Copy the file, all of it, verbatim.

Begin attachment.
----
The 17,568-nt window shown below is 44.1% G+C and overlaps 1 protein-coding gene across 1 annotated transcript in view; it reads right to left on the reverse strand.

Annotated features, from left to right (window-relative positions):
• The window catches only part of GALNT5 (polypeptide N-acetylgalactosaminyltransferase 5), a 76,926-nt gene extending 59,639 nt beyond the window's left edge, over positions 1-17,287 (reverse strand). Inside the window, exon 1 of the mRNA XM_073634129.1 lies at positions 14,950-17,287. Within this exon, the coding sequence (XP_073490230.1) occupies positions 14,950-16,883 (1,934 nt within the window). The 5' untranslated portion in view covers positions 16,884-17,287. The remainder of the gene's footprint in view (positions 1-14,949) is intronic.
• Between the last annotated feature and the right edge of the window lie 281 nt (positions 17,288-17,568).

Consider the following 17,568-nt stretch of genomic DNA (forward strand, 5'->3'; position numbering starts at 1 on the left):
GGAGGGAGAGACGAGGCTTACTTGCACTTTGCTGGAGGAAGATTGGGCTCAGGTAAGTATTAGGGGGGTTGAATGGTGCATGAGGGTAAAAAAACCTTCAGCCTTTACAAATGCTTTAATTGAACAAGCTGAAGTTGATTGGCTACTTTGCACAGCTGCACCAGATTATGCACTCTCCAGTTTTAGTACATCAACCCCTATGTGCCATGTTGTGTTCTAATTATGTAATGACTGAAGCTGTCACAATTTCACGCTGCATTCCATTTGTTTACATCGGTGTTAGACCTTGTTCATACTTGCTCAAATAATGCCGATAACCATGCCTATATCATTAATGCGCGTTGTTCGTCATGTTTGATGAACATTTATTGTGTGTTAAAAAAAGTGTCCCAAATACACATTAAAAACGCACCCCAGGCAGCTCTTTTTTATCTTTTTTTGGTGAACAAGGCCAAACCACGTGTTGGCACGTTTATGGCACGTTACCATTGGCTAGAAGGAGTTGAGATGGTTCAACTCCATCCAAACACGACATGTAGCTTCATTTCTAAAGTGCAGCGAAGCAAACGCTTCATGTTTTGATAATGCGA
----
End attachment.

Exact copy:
The 17,568-nt window shown below is 44.1% G+C and overlaps 1 protein-coding gene across 1 annotated transcript in view; it reads right to left on the reverse strand.

Annotated features, from left to right (window-relative positions):
• The window catches only part of GALNT5 (polypeptide N-acetylgalactosaminyltransferase 5), a 76,926-nt gene extending 59,639 nt beyond the window's left edge, over positions 1-17,287 (reverse strand). Inside the window, exon 1 of the mRNA XM_073634129.1 lies at positions 14,950-17,287. Within this exon, the coding sequence (XP_073490230.1) occupies positions 14,950-16,883 (1,934 nt within the window). The 5' untranslated portion in view covers positions 16,884-17,287. The remainder of the gene's footprint in view (positions 1-14,949) is intronic.
• Between the last annotated feature and the right edge of the window lie 281 nt (positions 17,288-17,568).

Consider the following 17,568-nt stretch of genomic DNA (forward strand, 5'->3'; position numbering starts at 1 on the left):
GGAGGGAGAGACGAGGCTTACTTGCACTTTGCTGGAGGAAGATTGGGCTCAGGTAAGTATTAGGGGGGTTGAATGGTGCATGAGGGTAAAAAAACCTTCAGCCTTTACAAATGCTTTAATTGAACAAGCTGAAGTTGATTGGCTACTTTGCACAGCTGCACCAGATTATGCACTCTCCAGTTTTAGTACATCAACCCCTATGTGCCATGTTGTGTTCTAATTATGTAATGACTGAAGCTGTCACAATTTCACGCTGCATTCCATTTGTTTACATCGGTGTTAGACCTTGTTCATACTTGCTCAAATAATGCCGATAACCATGCCTATATCATTAATGCGCGTTGTTCGTCATGTTTGATGAACATTTATTGTGTGTTAAAAAAAGTGTCCCAAATACACATTAAAAACGCACCCCAGGCAGCTCTTTTTTATCTTTTTTTGGTGAACAAGGCCAAACCACGTGTTGGCACGTTTATGGCACGTTACCATTGGCTAGAAGGAGTTGAGATGGTTCAACTCCATCCAAACACGACATGTAGCTTCATTTCTAAAGTGCAGCGAAGCAAACGCTTCATGTTTTGATAATGCGA